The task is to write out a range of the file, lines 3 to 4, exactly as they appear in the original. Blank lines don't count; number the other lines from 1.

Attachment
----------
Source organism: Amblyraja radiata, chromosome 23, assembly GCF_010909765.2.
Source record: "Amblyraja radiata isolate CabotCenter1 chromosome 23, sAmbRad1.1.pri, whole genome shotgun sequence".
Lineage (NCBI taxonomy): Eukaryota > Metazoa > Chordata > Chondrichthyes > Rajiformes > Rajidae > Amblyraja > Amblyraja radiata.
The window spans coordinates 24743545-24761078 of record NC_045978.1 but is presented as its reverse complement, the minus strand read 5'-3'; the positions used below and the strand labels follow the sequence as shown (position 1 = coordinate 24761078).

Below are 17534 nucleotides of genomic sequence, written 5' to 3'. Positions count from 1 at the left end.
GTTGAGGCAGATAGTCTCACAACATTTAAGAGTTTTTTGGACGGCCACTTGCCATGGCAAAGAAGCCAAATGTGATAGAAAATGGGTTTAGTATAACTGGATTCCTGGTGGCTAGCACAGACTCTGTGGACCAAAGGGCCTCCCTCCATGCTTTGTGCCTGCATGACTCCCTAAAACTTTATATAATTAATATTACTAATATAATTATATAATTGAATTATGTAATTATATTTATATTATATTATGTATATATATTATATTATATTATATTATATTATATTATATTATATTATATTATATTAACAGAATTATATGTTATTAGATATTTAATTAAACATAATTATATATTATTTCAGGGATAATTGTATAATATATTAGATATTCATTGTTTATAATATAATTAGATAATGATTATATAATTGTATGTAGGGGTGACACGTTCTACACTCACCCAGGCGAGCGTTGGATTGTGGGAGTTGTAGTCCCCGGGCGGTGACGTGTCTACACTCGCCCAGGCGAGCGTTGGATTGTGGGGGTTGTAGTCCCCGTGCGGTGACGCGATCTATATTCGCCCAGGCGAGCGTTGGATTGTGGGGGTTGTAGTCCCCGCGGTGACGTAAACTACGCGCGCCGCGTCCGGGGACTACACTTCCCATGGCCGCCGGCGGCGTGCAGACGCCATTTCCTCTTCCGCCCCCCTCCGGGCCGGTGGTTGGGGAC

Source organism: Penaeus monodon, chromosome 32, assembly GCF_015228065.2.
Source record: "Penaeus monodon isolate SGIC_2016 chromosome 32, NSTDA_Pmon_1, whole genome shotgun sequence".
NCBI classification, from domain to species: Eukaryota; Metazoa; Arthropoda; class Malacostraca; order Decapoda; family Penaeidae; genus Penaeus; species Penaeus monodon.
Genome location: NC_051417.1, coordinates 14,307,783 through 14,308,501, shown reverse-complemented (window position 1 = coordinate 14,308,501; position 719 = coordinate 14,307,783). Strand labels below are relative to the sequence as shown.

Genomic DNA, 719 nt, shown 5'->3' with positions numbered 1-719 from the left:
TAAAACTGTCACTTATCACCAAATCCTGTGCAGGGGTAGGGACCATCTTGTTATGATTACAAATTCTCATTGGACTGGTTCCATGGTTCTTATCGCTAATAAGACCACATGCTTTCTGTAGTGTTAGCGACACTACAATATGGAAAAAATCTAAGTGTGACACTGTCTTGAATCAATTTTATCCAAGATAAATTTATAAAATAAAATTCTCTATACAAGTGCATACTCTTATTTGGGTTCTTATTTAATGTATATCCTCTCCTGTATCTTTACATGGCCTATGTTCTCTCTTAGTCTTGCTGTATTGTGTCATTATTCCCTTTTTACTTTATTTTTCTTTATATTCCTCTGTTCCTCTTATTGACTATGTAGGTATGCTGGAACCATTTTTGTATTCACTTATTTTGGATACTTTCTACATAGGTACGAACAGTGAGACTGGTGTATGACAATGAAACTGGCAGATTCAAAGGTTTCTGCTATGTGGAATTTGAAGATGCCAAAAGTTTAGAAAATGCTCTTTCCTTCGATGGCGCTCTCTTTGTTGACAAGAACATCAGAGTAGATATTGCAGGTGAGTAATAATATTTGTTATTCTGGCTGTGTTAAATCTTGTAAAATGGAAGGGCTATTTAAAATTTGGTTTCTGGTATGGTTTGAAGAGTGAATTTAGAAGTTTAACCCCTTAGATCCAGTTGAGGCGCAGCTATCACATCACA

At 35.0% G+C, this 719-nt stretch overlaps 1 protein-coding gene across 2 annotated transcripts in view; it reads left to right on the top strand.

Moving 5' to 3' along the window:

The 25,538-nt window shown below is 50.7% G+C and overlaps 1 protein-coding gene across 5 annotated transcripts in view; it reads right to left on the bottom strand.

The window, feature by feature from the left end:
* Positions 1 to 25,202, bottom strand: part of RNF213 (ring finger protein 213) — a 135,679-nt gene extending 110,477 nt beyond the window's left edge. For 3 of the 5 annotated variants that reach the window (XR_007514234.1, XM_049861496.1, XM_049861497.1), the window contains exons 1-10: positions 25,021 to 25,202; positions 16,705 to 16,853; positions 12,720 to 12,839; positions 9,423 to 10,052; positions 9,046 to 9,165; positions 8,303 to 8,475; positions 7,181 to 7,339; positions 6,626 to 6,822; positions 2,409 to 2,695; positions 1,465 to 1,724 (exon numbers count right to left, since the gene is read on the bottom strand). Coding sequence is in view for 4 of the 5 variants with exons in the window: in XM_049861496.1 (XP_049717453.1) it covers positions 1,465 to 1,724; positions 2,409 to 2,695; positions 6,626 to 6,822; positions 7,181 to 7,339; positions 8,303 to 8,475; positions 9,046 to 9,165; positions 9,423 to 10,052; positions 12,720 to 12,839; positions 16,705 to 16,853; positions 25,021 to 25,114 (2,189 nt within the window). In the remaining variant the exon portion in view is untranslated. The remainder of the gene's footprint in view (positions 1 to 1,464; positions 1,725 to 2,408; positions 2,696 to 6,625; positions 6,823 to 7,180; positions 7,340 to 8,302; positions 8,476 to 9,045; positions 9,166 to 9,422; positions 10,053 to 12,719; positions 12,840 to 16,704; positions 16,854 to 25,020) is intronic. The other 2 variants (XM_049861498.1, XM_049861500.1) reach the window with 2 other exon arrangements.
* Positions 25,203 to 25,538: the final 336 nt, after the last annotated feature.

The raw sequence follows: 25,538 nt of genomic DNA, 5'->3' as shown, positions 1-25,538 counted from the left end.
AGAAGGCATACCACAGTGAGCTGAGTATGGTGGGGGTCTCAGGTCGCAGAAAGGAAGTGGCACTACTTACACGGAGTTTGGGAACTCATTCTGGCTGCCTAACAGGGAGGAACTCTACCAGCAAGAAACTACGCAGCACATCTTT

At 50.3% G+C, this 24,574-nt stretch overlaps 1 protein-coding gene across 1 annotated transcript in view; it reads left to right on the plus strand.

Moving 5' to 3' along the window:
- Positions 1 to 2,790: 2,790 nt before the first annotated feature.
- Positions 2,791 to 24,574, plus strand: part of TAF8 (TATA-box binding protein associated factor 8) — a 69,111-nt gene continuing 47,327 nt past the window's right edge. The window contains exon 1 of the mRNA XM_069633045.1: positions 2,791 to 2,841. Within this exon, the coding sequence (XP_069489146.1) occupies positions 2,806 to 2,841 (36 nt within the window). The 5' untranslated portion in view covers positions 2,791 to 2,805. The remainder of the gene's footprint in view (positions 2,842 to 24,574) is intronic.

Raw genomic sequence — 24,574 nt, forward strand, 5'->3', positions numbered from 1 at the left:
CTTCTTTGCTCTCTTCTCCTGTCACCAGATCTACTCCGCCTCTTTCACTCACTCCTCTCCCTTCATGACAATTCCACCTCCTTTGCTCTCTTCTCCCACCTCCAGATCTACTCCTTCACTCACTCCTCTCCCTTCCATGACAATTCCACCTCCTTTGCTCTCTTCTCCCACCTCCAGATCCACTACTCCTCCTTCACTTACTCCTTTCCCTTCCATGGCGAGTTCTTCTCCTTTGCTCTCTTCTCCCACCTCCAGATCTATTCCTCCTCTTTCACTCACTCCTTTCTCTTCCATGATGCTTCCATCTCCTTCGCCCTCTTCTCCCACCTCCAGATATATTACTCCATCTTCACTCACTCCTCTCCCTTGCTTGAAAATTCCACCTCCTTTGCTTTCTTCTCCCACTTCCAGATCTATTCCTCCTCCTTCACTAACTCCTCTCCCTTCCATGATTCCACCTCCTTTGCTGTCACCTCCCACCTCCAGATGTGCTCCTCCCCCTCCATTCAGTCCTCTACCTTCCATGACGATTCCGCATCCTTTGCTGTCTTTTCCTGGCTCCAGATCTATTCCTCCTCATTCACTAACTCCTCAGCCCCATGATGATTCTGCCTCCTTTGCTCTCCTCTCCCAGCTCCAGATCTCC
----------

Lineage (NCBI taxonomy): Eukaryota > Metazoa > Chordata > Chondrichthyes > Rajiformes > Rajidae > Amblyraja > Amblyraja radiata.
The window spans coordinates 24743545-24761078 of record NC_045978.1 but is presented as its reverse complement, the minus strand read 5'-3'; the positions used below and the strand labels follow the sequence as shown (position 1 = coordinate 24761078).